Loyalty for the Wimbledon underdog

By

WIMBLEDON, in all due modesty, brings out the best in me. Not only does this annual summer tennis bash (viewed, naturally, from that superior grandstand known as the armchair) waken my otherwise dormouse-sleepy sense of sportsmanship, it also rouses my most charitable side: On principle, I always support the underdog. This is not quite so simple as it sounds. For a start, it is not always entirely clear who is the underdog. This is particularly so in the finals, when usually it is the Elite-As-Before battling it out to see which will earn 155,000 (about $295,000) and which only 77,500 ($147,000). As both have probably been multimillionaires since their 18th birthdays, the matter tends toward the academic.

If last year's champion is involved, however, then his opponent is, of course, the one to shout for. If, on the other hand, the champ begins to look rather dramatically like an ex-champ - say he loses the first two sets 6-0, 6-0 and is consistently serving double faults in the third - then one's allegiance is sorely tried.

Should his/her game further deteriorate, and if the TV commentator begins to analyze the consequences of advancing years (in top tennis nowadays it seems as though any player over 25 is considered virtually senile), and if the crowd starts to cheer with wild exaggeration every time he/she manages actually to hit the ball over the net ... then last year's star has definitively become this year's second-rater and has now won the benefit of my unqualified, unstinting endorsement.

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Earlier in the championship, decisions of this kind are often easier. When last year the two-time winner Boris Becker was prematurely beaten by the unseeded Australian, Peter Doohan, it was Doohan I was rooting for. Underdogs sometimes win and still remain underdogs. For instance, Doohan seemed to get far hotter than his opponent in the victory process; he continued to look like a loser even though he had won. His sudden triumph and fame, wrought by some dynamically charged, brilliant tennis, still did not convince the cognoscente that he was really an upperdog.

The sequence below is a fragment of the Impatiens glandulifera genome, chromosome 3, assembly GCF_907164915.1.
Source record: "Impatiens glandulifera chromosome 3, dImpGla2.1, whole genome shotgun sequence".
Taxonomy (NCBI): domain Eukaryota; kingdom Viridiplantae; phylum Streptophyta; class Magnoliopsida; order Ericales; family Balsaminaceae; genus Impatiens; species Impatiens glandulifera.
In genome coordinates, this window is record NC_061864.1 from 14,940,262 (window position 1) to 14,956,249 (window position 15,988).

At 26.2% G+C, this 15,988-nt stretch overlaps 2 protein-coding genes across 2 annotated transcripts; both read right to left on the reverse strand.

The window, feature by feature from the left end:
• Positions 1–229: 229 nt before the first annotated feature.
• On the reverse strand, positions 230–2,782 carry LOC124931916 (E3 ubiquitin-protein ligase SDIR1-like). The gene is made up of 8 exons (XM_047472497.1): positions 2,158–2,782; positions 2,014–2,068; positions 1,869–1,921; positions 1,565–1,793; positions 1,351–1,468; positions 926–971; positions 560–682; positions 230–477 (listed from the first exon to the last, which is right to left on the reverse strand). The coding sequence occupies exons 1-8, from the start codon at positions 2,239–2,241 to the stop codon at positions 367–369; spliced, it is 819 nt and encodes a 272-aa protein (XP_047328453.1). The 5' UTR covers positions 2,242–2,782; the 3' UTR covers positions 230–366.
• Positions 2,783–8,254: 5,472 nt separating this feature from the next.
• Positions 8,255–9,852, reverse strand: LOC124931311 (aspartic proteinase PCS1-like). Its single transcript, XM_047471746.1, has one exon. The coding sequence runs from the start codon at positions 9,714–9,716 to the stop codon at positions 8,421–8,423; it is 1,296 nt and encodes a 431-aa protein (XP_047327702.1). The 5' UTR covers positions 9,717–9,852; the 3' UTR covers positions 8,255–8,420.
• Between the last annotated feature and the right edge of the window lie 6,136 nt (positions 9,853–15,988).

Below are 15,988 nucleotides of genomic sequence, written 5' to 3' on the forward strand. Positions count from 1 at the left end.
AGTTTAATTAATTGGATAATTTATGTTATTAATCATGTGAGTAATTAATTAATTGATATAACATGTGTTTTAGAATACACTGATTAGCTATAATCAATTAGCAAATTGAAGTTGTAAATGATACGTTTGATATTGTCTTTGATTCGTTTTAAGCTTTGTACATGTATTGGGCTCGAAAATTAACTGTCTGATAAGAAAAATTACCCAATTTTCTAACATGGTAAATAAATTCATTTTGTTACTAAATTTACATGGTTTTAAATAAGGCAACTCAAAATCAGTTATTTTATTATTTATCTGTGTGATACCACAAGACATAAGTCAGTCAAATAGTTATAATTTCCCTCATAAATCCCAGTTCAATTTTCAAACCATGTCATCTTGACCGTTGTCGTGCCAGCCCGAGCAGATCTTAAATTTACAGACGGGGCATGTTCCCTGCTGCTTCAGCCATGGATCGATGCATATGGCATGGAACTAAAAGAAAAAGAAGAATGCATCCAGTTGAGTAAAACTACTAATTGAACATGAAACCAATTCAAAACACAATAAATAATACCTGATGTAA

And one had to agree with the defeated German whiz kid when he afterward graciously explained what happened by pointing out that (a)his playing was not so good as usual and (b)Doohan's was much better than usual. Doohan got his own comeuppance a couple of games later at the hands of an unseeded Yugoslav of unpronounceable name, thus proving the unfortunate point: He was still a loser. He had my encouraging loyalty right behind him all the way.

Later we sat transfixed as one-time champion Jimmy Connors faced what looked like inevitable ignominy and defeat at the hands of a player called Mikael Pernfors, a Swede (though he sounded just like an American when he shot the required verbal brickbat or two at the umpire).

Here loyalties were especially difficult to place. Connors has really won so frequently that he can't be classed as an also-ran. On the other hand, as the commentators never failed to reiterate, his greatest glories are now mainly in the past, and since he's a player in the dotage of his mid-30s, one simply has to admire his sporting determination for continuing to hit the ball about a bit.

The crowd on the stands showed every sign of sympathy, oohing and ahing every time he managed a somersault or whipped back a backhand cross-drive swifter than light: What wonders can yet be pulled off by those up in years....

I joined the crowd. Ancient Jimmy (once the Beast of the Centre Court) had at last earned my backing. He was failing fast. He had given away the first two sets, and now half of the next, by a combination of dither and miss. Here, if ever there was one, was a has-been. To make matters worse, his young opponent had one of those upstart haircuts currently favored by brash teen-agers: shaved up the back and sheared horizontally on top to look like the bristles of a brand-new scrubbing brush.

And his shirt had a loud, aggressive band of twisting colors and an Op-Art checkerboard across the chest that were obviously meant to befuddle the enemy. Everything was against the nice, honest Connors.

Well, to cut the story short, Connors won. His game picked up. He took about 14 points in a row. He grasped the third set; grabbed the fourth; and sliced his way to victory in the fifth. Pernfors was trounced.

At the time my reader reads this, of course, this year's winner of the men's singles will not have been decided. For now, though, I am still quite happily in the anticipatory dark. And one thing I know. I don't want Connors to win. He is no longer an underdog.

Unless, of course, he loses.

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